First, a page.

Wilkins, John S.
A Sourcebook from Antiquity to Today
Year of Publication: 2009
New York, Bern, Berlin, Bruxelles, Frankfurt am Main, Oxford, Wien, 2009. 238 pp.
ISBN 978-1-4331-0216-5 hardback (Hardcover)
Weight: 0.450 kg, 0.992 lbs
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Defining Species: A Sourcebook from Antiquity to Today provides excerpts and commentary on the definition of «species» from source material ranging from the Greeks, through the middle ages, to the modern era. It demonstrates that the logical meaning of species is in direct contrast to the use of kind terms and concepts in natural history and biology, and that the myth that biologists or natural historians were ever essentialists about kinds is mistaken.
About the author(s)/editor(s)
The Author: John S. Wilkins is a Research Fellow at the University of Sydney. He is the author of Species: A History of the Idea (2009), and works on cultural evolution, the philosophy of biology and the interface of religion and biology.
«Species - what does it mean to be one? 'Defining Species' reviews the more influential answers from ancient times to today, when the answers are more diverse than ever before. John S. Wilkins' review is an invaluable resource to the continuing discussion.» (Gareth Nelson, University of Melbourne)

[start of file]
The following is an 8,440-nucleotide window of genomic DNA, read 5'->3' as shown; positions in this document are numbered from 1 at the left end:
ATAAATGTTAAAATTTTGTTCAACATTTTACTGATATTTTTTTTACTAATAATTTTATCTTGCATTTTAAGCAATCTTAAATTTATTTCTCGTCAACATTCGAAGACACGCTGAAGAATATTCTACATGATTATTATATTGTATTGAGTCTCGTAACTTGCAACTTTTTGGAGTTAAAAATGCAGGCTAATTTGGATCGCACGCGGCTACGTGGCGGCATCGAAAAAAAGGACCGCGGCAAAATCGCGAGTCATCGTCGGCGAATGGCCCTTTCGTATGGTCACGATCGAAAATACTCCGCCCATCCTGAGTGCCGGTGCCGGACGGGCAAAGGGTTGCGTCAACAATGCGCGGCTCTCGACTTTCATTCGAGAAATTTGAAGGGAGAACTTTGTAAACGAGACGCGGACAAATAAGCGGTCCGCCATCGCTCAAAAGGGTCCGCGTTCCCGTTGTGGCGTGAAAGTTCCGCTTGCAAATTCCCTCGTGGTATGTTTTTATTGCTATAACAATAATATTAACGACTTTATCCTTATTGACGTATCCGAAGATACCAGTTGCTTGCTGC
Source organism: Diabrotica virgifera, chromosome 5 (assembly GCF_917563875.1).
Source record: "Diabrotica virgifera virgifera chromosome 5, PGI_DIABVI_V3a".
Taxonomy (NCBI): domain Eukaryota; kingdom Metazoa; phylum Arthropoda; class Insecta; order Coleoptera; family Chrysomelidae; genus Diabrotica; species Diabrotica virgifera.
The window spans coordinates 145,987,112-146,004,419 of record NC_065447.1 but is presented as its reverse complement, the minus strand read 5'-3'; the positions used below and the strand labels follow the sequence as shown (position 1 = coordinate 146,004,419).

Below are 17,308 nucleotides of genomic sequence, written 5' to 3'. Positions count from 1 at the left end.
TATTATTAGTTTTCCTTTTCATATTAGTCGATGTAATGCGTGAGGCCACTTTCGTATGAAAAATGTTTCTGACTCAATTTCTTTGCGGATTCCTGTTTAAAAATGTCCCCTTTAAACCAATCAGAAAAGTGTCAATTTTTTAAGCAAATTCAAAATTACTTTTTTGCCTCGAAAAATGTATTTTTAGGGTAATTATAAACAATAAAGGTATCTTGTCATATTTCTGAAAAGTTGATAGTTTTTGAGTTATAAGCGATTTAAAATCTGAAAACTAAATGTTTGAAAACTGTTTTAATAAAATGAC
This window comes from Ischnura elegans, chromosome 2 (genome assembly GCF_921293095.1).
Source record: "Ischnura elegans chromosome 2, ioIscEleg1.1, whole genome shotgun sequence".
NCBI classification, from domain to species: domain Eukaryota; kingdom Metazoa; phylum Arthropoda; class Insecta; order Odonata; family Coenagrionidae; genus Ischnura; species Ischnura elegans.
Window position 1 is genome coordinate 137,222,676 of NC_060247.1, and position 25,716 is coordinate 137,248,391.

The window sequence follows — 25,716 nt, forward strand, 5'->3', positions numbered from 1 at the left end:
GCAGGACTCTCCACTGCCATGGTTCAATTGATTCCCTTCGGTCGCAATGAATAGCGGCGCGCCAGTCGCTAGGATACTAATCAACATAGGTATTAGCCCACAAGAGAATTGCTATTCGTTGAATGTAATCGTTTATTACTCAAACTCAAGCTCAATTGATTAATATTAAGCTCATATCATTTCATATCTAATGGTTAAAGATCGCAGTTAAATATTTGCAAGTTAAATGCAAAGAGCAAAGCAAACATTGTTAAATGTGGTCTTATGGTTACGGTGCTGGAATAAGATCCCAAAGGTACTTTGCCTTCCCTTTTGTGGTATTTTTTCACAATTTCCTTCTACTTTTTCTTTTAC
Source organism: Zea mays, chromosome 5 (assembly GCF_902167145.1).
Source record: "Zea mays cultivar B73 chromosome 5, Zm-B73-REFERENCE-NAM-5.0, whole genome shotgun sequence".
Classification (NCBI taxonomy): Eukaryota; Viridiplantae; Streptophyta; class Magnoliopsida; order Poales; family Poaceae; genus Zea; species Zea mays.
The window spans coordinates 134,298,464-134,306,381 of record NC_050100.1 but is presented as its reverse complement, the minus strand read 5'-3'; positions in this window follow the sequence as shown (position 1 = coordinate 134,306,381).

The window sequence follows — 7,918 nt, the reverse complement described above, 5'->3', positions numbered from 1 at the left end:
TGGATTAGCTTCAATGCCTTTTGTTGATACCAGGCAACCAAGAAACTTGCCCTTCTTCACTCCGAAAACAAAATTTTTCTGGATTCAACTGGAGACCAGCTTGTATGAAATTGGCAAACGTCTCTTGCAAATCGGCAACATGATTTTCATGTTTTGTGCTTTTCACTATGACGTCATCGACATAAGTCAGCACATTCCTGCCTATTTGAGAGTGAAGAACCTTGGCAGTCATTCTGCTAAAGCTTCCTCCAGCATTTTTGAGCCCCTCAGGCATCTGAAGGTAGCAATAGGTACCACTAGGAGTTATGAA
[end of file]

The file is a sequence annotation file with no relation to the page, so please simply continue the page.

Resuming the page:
«A good deal of current understanding of species and their evolution originates within the Modern Synthesis, the grand overhaul of evolutionary biology that began in the 1930s and became the dominant paradigm for evolutionary biology. The philosophical positioning of the species debate is now around what has been called the Essentialism Story, or, more pointedly, the Essentialism Myth. 'Defining Species', an anthology of thought from Plato to Cracraft, provides relevant information in abundance, including a compendium of views on the species question and evidence to evaluate the various intellectual threads of the Essentialism Story - perhaps laying it finally to rest and pointing the way to progress.» (David Williams, Natural History Museum, London)
American University Studies: Series 5, Philosophy. Vol. 203